With our taxable investment account we will continue to reinvest current dividends using Scottrade's FRIP program and will drip all shares in our MerrillEdge Accounts. As the market provides value opportunities we will move funds into the investment account to initiate new purchases. However, for at least the next two years I believe it will be less often until her law school is completed.
We will continue to track whether or not we are reaching our goals by looking for 6% organic growth within the portfolio plus funds reinvested into new shares. I will track this using my grandmother's portfolio as a proxy as there are no new funds being added to it.
The other aspect I have no control over, but would like to keep, is the average portfolio yield over the 3% mark. Ideally closer to 3.25%. Today the portfolio has a yield at only 3.01% as the market has continued to soar higher. Over time it will ebb and flow back towards that 3.25% mark. I don't plan on actively managing to focus on a higher yield point. However, if there are two companies in ranges I consider equal value propositions I will give a bit more weight to the one that has the higher yield.
In the very long term, I've stopped looking for how soon I can functionally retire. I had it down to my late 50s with a fair level of certainty. I use the term "functionally retire" because my plan was always to continue to manage both real estate and investment portfolios even when my days of the regular workweek are done. In our discussions we've come to the conclusion that neither of us are going to mentally check out of our professions early. She enjoys the legal field, and I enjoy portfolio management. Instead we've decided that we're best suited finding ways to insert opportunities to enjoy our life throughout, versus putting it off until we hit retirement. We're not fancy people; we spend a few long weekends a year along the Oregon Coast; we play with our dogs and spend lots of time with family. We have agreed that long term we would love to own a place at our favorite beach in Oregon and that we would love to see Thailand with my mother in law as our tour guide.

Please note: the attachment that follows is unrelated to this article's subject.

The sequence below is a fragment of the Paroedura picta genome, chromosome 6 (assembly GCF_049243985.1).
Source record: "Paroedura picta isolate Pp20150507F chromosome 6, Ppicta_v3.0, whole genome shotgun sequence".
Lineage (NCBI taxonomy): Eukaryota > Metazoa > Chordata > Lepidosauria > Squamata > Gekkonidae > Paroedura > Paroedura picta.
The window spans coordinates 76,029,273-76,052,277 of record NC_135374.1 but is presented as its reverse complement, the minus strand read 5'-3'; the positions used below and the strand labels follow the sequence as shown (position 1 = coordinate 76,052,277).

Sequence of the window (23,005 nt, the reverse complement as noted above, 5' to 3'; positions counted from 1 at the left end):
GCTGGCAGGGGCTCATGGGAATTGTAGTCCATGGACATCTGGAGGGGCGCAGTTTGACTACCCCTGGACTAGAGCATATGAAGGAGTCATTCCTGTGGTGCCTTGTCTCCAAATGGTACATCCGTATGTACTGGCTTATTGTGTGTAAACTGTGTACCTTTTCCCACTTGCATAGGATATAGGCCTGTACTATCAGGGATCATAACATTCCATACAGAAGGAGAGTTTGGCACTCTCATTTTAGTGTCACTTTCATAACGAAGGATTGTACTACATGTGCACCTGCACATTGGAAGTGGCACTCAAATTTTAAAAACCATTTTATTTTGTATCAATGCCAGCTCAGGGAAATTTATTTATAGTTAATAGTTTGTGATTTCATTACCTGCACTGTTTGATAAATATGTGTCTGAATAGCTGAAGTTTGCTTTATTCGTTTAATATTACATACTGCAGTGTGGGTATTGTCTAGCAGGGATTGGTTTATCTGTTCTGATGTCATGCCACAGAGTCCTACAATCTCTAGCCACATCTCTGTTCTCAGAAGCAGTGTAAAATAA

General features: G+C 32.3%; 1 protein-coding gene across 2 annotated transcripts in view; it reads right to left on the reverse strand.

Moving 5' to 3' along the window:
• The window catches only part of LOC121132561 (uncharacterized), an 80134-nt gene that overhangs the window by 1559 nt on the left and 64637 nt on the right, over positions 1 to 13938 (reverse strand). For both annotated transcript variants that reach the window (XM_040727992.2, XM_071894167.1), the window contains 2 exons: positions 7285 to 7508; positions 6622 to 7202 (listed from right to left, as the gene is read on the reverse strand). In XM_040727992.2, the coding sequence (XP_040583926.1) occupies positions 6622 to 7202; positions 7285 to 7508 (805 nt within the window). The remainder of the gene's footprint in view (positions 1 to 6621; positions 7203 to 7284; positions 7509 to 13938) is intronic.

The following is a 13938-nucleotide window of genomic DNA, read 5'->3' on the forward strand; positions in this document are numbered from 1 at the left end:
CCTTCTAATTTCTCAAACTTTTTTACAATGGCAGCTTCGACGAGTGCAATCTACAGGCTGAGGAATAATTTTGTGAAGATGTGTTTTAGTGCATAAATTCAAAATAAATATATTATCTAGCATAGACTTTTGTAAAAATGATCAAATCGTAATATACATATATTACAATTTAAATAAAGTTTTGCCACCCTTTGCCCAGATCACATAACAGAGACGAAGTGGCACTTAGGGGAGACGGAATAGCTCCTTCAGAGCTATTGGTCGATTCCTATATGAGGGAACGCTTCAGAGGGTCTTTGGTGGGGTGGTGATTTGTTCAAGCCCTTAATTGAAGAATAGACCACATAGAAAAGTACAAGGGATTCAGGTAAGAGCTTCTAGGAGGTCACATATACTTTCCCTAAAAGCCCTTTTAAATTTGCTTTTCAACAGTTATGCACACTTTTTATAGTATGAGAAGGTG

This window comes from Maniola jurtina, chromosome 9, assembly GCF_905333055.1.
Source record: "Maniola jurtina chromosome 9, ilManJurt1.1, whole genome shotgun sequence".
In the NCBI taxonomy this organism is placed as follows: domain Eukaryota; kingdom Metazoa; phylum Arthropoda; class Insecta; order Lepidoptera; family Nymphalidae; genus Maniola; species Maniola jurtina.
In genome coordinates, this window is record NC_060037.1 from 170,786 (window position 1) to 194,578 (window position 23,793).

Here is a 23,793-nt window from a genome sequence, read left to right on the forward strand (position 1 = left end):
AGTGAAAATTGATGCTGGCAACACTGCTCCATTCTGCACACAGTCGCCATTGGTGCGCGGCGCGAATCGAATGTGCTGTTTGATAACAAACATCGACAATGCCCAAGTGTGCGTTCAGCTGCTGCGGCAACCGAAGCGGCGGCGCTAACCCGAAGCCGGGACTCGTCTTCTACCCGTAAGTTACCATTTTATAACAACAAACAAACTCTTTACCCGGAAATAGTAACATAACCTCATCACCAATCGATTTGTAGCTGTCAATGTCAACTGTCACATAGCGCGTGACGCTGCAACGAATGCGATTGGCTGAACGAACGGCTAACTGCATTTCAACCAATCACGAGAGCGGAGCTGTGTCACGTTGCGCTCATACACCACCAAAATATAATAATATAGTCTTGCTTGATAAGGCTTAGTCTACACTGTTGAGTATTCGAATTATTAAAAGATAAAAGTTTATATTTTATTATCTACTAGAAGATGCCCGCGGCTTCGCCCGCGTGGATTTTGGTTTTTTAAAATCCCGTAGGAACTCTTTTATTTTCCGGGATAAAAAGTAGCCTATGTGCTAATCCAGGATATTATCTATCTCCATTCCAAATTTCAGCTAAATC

To get there we are going to have to continue to be smart with our investment dollars. We're going to have to build our investment base as strongly as we can. We're also going to have to continue to teach our children to be smart with money. So far they're showing great promise. We're going to have to make sure that the funds we invest are getting the results that we are seeking. Continuously monitoring our plan and discussing potential issues as they arise should allow us to remain nimble and change course as needs arise.
What goals have you set for the new year? How have major life events changed your investment objectives? As our goals change, or as we reach milestones, I will keep this updated going forward. If you have found value in how we discuss our investment goals, please consider hitting the follow button above, to receive emails on new publications. I enjoy hearing people's commentary and suggestions.
From my family to yours, Happy New Year!
Disclosure: I am/we are long ALL STOCKS MENTIONED.
I wrote this article myself, and it expresses my own opinions. I am not receiving compensation for it (other than from Seeking Alpha). I have no business relationship with any company whose stock is mentioned in this article.